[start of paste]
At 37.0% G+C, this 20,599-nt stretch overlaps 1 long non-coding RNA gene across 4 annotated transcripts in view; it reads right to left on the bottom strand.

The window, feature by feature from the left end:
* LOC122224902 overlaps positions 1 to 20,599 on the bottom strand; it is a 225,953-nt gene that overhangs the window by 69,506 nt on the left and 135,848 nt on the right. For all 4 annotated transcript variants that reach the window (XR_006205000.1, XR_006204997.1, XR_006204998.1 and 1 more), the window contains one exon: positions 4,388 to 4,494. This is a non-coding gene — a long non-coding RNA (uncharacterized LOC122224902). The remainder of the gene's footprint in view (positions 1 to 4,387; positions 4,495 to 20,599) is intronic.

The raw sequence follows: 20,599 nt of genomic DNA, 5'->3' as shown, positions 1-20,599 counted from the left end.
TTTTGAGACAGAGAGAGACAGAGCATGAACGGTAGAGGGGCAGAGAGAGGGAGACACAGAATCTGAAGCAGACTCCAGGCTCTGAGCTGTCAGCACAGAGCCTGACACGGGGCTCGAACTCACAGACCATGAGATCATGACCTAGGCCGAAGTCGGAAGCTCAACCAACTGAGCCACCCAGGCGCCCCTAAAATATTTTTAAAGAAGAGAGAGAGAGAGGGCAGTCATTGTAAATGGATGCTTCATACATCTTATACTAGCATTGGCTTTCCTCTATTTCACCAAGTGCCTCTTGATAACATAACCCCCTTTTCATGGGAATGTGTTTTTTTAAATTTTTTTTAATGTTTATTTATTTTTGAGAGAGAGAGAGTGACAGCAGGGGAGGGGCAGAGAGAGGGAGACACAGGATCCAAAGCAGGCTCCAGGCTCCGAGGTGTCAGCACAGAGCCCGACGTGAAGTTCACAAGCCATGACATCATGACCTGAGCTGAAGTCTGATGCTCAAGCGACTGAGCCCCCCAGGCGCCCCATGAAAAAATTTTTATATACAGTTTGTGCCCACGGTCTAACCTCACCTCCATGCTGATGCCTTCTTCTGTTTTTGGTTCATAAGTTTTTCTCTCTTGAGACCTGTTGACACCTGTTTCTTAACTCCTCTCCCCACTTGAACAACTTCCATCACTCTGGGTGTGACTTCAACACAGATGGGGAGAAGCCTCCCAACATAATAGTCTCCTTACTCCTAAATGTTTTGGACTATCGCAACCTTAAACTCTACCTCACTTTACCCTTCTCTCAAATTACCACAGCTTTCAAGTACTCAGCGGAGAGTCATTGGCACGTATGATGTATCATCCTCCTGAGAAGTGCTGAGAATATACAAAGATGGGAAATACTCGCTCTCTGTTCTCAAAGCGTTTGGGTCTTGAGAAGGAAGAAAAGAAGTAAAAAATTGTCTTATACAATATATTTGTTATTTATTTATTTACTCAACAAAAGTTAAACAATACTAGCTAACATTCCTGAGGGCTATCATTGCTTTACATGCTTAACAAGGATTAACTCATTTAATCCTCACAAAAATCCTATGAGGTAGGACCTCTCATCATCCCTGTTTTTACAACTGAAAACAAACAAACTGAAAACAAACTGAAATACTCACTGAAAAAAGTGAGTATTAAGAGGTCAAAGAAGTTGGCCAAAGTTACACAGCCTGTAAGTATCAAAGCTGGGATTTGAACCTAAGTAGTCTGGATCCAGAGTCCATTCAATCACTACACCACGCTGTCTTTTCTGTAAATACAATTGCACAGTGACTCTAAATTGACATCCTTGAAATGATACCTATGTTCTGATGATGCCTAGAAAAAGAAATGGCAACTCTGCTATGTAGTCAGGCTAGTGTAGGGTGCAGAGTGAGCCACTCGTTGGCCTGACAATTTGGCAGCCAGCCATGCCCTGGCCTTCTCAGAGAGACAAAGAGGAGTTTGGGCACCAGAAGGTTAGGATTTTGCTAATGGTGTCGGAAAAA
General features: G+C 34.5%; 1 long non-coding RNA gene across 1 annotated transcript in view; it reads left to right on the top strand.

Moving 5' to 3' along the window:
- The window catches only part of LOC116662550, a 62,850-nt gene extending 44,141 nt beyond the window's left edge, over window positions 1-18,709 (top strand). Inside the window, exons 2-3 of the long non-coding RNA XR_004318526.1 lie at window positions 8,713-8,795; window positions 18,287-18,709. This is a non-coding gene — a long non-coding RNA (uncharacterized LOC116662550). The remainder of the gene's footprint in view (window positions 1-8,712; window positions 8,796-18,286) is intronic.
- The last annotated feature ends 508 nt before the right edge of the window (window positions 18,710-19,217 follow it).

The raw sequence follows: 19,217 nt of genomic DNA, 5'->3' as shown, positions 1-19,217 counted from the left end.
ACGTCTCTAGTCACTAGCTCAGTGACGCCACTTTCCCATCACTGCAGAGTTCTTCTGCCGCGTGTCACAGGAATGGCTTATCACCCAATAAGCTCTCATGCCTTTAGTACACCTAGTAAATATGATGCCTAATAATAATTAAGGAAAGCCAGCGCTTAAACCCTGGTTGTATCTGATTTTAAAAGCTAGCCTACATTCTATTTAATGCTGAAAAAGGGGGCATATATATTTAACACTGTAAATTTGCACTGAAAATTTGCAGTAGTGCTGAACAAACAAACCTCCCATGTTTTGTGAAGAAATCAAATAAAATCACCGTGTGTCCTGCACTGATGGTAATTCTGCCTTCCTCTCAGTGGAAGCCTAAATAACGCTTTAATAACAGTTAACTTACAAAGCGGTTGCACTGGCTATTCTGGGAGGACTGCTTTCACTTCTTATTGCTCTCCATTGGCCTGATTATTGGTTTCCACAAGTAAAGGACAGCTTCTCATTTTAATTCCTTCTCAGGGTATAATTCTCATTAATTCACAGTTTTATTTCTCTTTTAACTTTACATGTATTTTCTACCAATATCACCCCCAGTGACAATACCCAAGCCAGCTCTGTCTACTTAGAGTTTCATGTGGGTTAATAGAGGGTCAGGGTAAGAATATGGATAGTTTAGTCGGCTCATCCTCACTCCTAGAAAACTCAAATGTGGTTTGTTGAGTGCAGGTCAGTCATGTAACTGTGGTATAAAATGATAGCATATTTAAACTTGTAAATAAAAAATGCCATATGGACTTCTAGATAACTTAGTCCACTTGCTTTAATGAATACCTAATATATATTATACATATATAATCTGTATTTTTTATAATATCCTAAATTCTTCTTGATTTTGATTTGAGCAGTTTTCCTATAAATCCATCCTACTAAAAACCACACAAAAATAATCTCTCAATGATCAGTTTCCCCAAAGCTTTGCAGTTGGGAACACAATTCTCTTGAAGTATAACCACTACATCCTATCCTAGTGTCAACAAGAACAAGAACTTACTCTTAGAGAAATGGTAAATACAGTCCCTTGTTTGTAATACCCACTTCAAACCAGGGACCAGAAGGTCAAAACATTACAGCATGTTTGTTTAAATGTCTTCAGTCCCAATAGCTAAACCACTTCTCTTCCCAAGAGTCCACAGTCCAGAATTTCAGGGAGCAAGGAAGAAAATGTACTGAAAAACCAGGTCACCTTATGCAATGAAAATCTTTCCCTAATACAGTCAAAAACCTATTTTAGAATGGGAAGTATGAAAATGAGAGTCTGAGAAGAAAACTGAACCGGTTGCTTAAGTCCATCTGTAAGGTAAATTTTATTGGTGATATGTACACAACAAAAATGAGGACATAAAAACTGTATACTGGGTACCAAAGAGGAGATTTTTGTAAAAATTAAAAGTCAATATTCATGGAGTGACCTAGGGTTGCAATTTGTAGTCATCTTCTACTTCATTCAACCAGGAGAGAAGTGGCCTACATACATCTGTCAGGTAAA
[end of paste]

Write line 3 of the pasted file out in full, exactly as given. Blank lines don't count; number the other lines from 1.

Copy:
* LOC122224902 overlaps positions 1 to 20,599 on the bottom strand; it is a 225,953-nt gene that overhangs the window by 69,506 nt on the left and 135,848 nt on the right. For all 4 annotated transcript variants that reach the window (XR_006205000.1, XR_006204997.1, XR_006204998.1 and 1 more), the window contains one exon: positions 4,388 to 4,494. This is a non-coding gene — a long non-coding RNA (uncharacterized LOC122224902). The remainder of the gene's footprint in view (positions 1 to 4,387; positions 4,495 to 20,599) is intronic.